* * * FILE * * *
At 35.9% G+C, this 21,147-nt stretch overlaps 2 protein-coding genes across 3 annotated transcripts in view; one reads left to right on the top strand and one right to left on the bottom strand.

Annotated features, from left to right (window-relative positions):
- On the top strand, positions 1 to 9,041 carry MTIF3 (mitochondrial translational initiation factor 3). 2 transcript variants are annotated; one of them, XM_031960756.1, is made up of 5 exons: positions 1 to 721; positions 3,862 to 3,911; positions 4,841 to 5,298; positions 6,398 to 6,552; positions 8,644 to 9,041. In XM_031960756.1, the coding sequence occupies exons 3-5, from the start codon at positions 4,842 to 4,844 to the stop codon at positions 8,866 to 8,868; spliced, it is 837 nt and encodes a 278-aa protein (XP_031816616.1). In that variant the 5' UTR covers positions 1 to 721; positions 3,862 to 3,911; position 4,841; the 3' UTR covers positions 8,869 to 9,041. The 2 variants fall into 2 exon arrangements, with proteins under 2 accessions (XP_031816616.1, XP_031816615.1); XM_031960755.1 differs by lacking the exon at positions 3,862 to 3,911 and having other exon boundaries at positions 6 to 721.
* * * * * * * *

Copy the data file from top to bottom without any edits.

At 35.9% G+C, this 21,147-nt stretch overlaps 2 protein-coding genes across 3 annotated transcripts in view; one reads left to right on the top strand and one right to left on the bottom strand.

Annotated features, from left to right (window-relative positions):
- On the top strand, positions 1 to 9,041 carry MTIF3 (mitochondrial translational initiation factor 3). 2 transcript variants are annotated; one of them, XM_031960756.1, is made up of 5 exons: positions 1 to 721; positions 3,862 to 3,911; positions 4,841 to 5,298; positions 6,398 to 6,552; positions 8,644 to 9,041. In XM_031960756.1, the coding sequence occupies exons 3-5, from the start codon at positions 4,842 to 4,844 to the stop codon at positions 8,866 to 8,868; spliced, it is 837 nt and encodes a 278-aa protein (XP_031816616.1). In that variant the 5' UTR covers positions 1 to 721; positions 3,862 to 3,911; position 4,841; the 3' UTR covers positions 8,869 to 9,041. The 2 variants fall into 2 exon arrangements, with proteins under 2 accessions (XP_031816616.1, XP_031816615.1); XM_031960755.1 differs by lacking the exon at positions 3,862 to 3,911 and having other exon boundaries at positions 6 to 721.